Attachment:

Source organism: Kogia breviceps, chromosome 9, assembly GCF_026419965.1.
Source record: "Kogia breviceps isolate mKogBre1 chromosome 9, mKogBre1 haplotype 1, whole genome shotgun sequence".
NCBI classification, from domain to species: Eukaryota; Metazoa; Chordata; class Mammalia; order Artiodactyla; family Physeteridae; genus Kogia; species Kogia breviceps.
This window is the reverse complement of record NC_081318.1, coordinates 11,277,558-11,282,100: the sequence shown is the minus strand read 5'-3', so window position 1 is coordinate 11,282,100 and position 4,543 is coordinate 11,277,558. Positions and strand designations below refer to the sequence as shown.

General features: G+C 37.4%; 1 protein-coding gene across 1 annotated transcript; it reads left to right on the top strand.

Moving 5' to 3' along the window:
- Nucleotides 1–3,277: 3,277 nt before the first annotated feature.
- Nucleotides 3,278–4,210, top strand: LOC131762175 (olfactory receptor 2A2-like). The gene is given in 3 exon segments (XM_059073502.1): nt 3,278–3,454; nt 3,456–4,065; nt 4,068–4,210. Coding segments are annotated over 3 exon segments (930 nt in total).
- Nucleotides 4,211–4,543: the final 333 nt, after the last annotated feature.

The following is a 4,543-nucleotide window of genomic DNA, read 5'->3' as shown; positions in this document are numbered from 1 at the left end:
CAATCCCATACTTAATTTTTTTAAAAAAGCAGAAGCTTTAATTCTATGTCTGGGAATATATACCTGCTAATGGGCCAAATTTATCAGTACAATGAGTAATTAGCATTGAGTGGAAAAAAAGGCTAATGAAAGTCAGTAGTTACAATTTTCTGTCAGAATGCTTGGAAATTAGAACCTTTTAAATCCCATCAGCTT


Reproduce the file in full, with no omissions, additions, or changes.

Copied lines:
Source organism: Kogia breviceps, chromosome 9, assembly GCF_026419965.1.
Source record: "Kogia breviceps isolate mKogBre1 chromosome 9, mKogBre1 haplotype 1, whole genome shotgun sequence".
NCBI classification, from domain to species: Eukaryota; Metazoa; Chordata; class Mammalia; order Artiodactyla; family Physeteridae; genus Kogia; species Kogia breviceps.
This window is the reverse complement of record NC_081318.1, coordinates 11,277,558-11,282,100: the sequence shown is the minus strand read 5'-3', so window position 1 is coordinate 11,282,100 and position 4,543 is coordinate 11,277,558. Positions and strand designations below refer to the sequence as shown.

General features: G+C 37.4%; 1 protein-coding gene across 1 annotated transcript; it reads left to right on the top strand.

Moving 5' to 3' along the window:
- Nucleotides 1–3,277: 3,277 nt before the first annotated feature.
- Nucleotides 3,278–4,210, top strand: LOC131762175 (olfactory receptor 2A2-like). The gene is given in 3 exon segments (XM_059073502.1): nt 3,278–3,454; nt 3,456–4,065; nt 4,068–4,210. Coding segments are annotated over 3 exon segments (930 nt in total).
- Nucleotides 4,211–4,543: the final 333 nt, after the last annotated feature.

The following is a 4,543-nucleotide window of genomic DNA, read 5'->3' as shown; positions in this document are numbered from 1 at the left end:
CAATCCCATACTTAATTTTTTTAAAAAAGCAGAAGCTTTAATTCTATGTCTGGGAATATATACCTGCTAATGGGCCAAATTTATCAGTACAATGAGTAATTAGCATTGAGTGGAAAAAAAGGCTAATGAAAGTCAGTAGTTACAATTTTCTGTCAGAATGCTTGGAAATTAGAACCTTTTAAATCCCATCAGCTT